2007 was the year that saw California's wine industry pick up once again, after a troubling couple of years. Indeed, all across the state of California, fantastic harvests were reported as a result of fine weather conditions throughout the flowering and ripening periods, and Napa Valley and Santa Barbera wines were widely considered amongst the best in the world in 2007, with Pinot Noir and Cabernet Sauvignon grapes packing in all sorts of fine and desirable features in this year. South Africa, too, had a much-needed fantastic year for red wines, with Pinotage particularly displaying strong characteristics, alongside the country's other flagship red wine grape varietals.
Over in Europe, France had another fine year, especially for white wines. Champagne wineries were very happy with their Chardonnay harvests, and the Loire Valley and Graves in Bordeaux are proclaiming 2007 to be a memorable year due to the quality of their white wine grapes. For French red wines, Provence had their best year for almost a decade, as did the Southern Rhone. However, 2007 was most favorable to Italy, who saw high yields of exceptional quality across almost all of their major wine producing regions. Tuscany is claiming to have produced its best Chianti and Brunello wines for several years in 2007, and Piedmont and Veneto had a wonderful year for red wines. For Italian white wines, 2007 was an extremely successful year for Alto Adige and Campania. Germany also had a very good 2007, with Riesling displaying extremely dry and crisp characteristics, as did Portugal, where Port wine from 2007 is said to be one to collect.
Varietal: Champagne Blend
There are few areas in the world with a reputation quite as famous and respected as that of Champagne in France, and almost every wine region on earth has imitated or has been influenced by the careful process mastered by the wineries of Champagne. However, it is in the grape varietals which thrive in this region where the secrets to the Champagne's success can be found â€“ the acidic, flavorful Chardonnay grapes meeting the characterful Pinot Noir varietal, and coming together to produce something wonderful in the bottle. There are actually seven varietals allowed by French wine law for the production of Champagne wines, all of which are used by wineries to accentuate each others finest points and maintain the reputation of this very special region, the home to some extremely high quality grapes.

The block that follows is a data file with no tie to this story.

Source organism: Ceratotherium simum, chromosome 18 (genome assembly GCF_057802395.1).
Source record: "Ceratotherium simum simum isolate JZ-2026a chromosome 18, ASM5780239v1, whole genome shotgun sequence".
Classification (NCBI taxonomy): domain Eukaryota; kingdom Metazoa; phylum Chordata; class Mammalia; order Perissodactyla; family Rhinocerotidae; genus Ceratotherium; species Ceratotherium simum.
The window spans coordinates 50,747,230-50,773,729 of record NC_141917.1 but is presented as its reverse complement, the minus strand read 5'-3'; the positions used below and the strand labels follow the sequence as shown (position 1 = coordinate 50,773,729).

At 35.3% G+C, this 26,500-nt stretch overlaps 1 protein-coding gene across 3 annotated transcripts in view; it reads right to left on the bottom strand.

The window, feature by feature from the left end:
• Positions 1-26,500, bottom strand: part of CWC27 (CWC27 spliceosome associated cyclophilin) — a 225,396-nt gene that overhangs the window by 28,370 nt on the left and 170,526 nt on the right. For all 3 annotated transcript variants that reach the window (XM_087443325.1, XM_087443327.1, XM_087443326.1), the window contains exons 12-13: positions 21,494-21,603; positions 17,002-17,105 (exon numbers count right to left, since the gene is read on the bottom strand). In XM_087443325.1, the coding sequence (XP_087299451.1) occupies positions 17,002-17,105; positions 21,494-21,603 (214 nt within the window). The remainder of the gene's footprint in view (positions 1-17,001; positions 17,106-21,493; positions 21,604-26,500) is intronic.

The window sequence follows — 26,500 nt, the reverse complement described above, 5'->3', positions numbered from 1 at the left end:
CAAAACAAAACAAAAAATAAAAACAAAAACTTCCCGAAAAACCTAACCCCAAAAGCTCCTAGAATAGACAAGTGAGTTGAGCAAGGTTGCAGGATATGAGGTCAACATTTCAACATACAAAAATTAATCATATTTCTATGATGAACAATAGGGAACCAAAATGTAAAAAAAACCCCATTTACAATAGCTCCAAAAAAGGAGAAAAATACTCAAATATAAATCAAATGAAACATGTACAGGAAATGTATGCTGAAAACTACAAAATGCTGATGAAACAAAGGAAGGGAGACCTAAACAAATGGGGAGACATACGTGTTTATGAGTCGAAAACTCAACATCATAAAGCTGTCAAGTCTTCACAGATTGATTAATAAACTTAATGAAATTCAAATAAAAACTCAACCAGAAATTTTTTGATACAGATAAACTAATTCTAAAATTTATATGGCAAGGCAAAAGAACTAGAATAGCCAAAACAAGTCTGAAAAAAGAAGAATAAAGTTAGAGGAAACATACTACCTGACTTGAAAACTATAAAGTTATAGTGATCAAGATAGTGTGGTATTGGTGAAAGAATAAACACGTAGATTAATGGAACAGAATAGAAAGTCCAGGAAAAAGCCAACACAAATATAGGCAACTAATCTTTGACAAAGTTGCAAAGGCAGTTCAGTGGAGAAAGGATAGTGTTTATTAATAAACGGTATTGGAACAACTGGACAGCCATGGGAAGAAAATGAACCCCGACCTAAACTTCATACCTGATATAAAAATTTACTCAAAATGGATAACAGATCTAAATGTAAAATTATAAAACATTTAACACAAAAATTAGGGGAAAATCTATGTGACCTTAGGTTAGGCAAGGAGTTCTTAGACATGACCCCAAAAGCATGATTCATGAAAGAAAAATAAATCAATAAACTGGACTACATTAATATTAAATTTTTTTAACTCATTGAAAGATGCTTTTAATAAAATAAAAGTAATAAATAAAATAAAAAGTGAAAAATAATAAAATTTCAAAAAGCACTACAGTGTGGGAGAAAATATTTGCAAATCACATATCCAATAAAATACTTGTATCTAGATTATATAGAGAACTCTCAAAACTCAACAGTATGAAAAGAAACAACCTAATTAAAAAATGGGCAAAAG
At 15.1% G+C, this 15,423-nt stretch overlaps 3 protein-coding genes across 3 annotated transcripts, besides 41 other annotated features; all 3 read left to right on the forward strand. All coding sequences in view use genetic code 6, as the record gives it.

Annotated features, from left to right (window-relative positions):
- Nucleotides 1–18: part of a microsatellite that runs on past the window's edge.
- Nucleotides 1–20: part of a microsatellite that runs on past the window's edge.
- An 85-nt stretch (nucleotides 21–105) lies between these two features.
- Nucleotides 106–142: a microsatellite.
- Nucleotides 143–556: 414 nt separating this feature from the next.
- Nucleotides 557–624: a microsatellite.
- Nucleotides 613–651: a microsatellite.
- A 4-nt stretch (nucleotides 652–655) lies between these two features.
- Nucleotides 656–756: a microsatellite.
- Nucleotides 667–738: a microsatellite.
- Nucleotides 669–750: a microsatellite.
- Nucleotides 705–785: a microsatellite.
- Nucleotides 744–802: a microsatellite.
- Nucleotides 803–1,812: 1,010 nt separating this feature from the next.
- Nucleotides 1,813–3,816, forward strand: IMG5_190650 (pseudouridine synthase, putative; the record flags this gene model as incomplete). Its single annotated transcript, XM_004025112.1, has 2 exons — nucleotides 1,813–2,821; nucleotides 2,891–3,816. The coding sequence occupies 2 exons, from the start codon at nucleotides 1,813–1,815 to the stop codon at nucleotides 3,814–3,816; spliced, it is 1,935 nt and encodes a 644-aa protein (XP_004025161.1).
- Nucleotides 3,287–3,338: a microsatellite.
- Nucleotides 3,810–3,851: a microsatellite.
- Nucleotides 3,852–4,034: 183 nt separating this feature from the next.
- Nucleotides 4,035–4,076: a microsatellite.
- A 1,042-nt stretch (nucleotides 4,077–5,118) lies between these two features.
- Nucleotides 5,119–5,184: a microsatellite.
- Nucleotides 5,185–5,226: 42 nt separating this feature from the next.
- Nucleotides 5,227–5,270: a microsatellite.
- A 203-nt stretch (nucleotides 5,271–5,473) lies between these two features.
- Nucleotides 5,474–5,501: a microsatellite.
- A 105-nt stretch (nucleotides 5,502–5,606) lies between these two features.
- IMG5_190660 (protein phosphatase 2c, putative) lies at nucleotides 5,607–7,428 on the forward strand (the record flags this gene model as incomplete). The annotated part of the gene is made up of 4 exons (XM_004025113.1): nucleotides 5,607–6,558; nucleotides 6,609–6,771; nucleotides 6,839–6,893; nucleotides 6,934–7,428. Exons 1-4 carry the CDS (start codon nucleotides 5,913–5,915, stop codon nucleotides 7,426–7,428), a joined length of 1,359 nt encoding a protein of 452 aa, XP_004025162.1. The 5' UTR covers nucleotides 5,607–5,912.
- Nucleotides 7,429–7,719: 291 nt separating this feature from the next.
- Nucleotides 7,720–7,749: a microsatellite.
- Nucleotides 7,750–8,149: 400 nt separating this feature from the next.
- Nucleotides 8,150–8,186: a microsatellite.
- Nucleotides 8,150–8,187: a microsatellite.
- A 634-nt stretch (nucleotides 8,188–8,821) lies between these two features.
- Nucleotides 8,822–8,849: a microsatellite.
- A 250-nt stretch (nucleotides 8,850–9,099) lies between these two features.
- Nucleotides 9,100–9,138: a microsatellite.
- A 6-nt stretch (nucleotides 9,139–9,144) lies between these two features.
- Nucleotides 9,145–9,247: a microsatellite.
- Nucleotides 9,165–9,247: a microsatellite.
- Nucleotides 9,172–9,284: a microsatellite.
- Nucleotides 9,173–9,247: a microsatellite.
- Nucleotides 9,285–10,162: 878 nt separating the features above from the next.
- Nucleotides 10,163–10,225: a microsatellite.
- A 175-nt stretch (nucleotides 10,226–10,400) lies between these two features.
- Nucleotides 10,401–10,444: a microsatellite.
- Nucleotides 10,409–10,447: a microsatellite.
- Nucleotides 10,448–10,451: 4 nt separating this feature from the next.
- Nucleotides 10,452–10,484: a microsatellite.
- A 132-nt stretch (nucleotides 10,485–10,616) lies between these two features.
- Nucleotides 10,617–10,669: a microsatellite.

There are very few wine regions in the world quite as famous as Champagne, and the sparkling white wines which are produced there are drank and enjoyed all over the globe as a result of their excellent quality, distinctive features and their association with grandeur and celebration. Wineries have been operating in the cool, damp north-easterly region of Champagne for hundreds of years, and over time have mastered the art of making the most of the Pinot Noir, Chardonnay and Petit Meunier grape varietals which grow there across the rolling hillsides and kept in the region's unique 'Champagne caves'. Most commonly, these three varietals are blended together to produce the sparkling white wine, but the popularity of single variety Champagne wines are on the increase.
It is widely understood and accepted that the finest wines in the world come out of France. Whether you are drinking a vintage bottle from one of the famed Grand Cru wineries of Bordeaux - such as Chateau Margaux or Chateau Lafite-Rothschild - or a more simple and affordable bottle from one of the lesser known appellations in Burgundy, the likelihood is that the wine is packed full of intense and interesting flavors, and has a fine, balanced structure typical of almost all French produce. This reputation for excellence is taken extremely serious by the French, with dozens of regularly updated laws and regulations ensuring the quality and accurate labeling of wines. Such dedication and passion for fine wine, representative of the region in which it is produced, means customers can be assured that when they buy a bottle from France, they are buying something almost certain to please and delight.